Ray LaMontagne’s latest record, Ouroboros, does not reflect the roaring singer-songwriter that intrigued me years ago when I heard his debut single. This awful trip of an album may need to grow on me but the fact that the record is sequenced in two parts sounds like the result of two bad EPs crammed together and a highly rushed release. Ouroboros is an 8 song, two part suite, psychedelic acid folk album, and it pains me to say that even with Jim James producing the result is an unexpected, tragic ear sore.
Even if you’re a Pink Floyd or Led Zeppelin lover and enjoy Ray’s earlier music, the two genre’s absolutely do not match. I bet Pink Floyd fans would have a hard time getting through David Gilmour and Roger Waters covering an early Ray song like Trouble, or Jolene. Talk about acoustic turned electric catastrophe.
The opening keyboard effects set a depressing, dark moodand within seconds you can tell that this Ray record is surely to possess a drastic style change from his previous work. Queue the acoustic chords and whispering airy vocals and congratulations you’ve officially entered the world of the biggest disappointment of 2016 in acoustic, singer/songwriter (if Ray Lamontagne is still even considered that style anymore).
Ouroboros could be the soundtrack to a funeral. That’s how depressing it is. When I heard the single Hey No Pressure, my expectations for new peaceful, tender folk songs were completely ruined. A Jim Jame-sized Ray Lamontagne sound is an awful product because it sounds like a bad 80s wannabe disco jive and track two is a perfect example of this with distorted electric guitars and an excess amount of studio elements that vandalize the pure, sweet organic Ray.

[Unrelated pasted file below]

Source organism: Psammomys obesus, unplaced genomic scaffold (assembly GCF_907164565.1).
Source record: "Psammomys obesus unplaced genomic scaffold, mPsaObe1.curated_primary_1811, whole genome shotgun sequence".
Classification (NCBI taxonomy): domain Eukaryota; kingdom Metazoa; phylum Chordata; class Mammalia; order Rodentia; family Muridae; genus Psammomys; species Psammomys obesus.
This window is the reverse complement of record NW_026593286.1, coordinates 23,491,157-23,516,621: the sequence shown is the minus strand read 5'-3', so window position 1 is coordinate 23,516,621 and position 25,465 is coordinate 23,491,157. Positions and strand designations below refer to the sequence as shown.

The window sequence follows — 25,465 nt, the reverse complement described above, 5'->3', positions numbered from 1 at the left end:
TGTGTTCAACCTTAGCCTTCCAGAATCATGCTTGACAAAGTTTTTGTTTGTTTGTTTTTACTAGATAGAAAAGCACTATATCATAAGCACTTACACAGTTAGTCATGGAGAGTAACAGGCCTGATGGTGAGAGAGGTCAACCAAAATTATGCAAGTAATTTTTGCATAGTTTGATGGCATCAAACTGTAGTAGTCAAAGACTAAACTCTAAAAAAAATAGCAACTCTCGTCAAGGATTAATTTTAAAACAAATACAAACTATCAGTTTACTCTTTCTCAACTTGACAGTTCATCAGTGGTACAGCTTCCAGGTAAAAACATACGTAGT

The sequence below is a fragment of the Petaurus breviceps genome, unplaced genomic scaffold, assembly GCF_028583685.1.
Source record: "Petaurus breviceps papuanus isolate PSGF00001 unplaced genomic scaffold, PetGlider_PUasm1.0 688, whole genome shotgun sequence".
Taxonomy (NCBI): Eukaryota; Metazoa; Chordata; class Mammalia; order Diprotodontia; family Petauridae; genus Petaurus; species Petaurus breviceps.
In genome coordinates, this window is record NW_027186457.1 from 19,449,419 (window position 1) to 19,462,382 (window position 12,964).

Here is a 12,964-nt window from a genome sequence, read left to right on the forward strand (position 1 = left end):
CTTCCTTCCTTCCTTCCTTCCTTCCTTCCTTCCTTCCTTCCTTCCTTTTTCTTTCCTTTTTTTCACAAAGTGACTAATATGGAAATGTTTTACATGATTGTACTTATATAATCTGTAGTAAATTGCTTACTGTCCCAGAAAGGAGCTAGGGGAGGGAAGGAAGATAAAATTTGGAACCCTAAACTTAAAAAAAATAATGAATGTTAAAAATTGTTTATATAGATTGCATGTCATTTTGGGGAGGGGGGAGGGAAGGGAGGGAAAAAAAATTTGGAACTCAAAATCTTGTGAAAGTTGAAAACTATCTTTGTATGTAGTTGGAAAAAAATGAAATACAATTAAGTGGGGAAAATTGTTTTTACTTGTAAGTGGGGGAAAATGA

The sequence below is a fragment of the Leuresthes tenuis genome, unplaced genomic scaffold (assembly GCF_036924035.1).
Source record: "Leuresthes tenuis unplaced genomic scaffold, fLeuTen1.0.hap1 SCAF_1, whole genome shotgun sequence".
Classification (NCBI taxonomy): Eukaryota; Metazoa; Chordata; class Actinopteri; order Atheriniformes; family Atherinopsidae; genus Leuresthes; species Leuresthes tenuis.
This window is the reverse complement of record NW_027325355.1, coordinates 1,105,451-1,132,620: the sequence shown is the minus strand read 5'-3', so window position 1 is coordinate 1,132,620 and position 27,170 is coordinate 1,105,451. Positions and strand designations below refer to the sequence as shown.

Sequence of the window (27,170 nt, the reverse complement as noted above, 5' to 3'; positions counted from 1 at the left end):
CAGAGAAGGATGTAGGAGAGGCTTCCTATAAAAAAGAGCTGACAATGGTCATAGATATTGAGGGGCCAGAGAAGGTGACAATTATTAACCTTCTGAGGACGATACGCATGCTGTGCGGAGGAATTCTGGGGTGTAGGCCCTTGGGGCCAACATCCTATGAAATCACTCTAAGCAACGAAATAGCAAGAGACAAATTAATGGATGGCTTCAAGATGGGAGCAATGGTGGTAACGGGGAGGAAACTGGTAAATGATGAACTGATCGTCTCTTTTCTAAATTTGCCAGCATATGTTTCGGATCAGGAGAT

The Changing Man continues this wannabe Dark Side Of The Moon remake album and the shredding heavy tone of the electric guitar brings the energy and my attraction to Ray Lamontagne’s music way down. Mainly an instrumental jam, the horribly layered reverb and vocal layers make the one line in this song even more of a disaster than the music is. The rest of the album is either another non-catchy draft of what maybe could turn into a revamped acoustic gem or the jam part of a song which is counted as a different track because Ray was filling the gaps of a plagued project. Hopefully the next Ray Lamontagne album will be a return to folk roots mirroring the path Sufjan Stevens took with Carrie & Lowell.
Scott J. Herman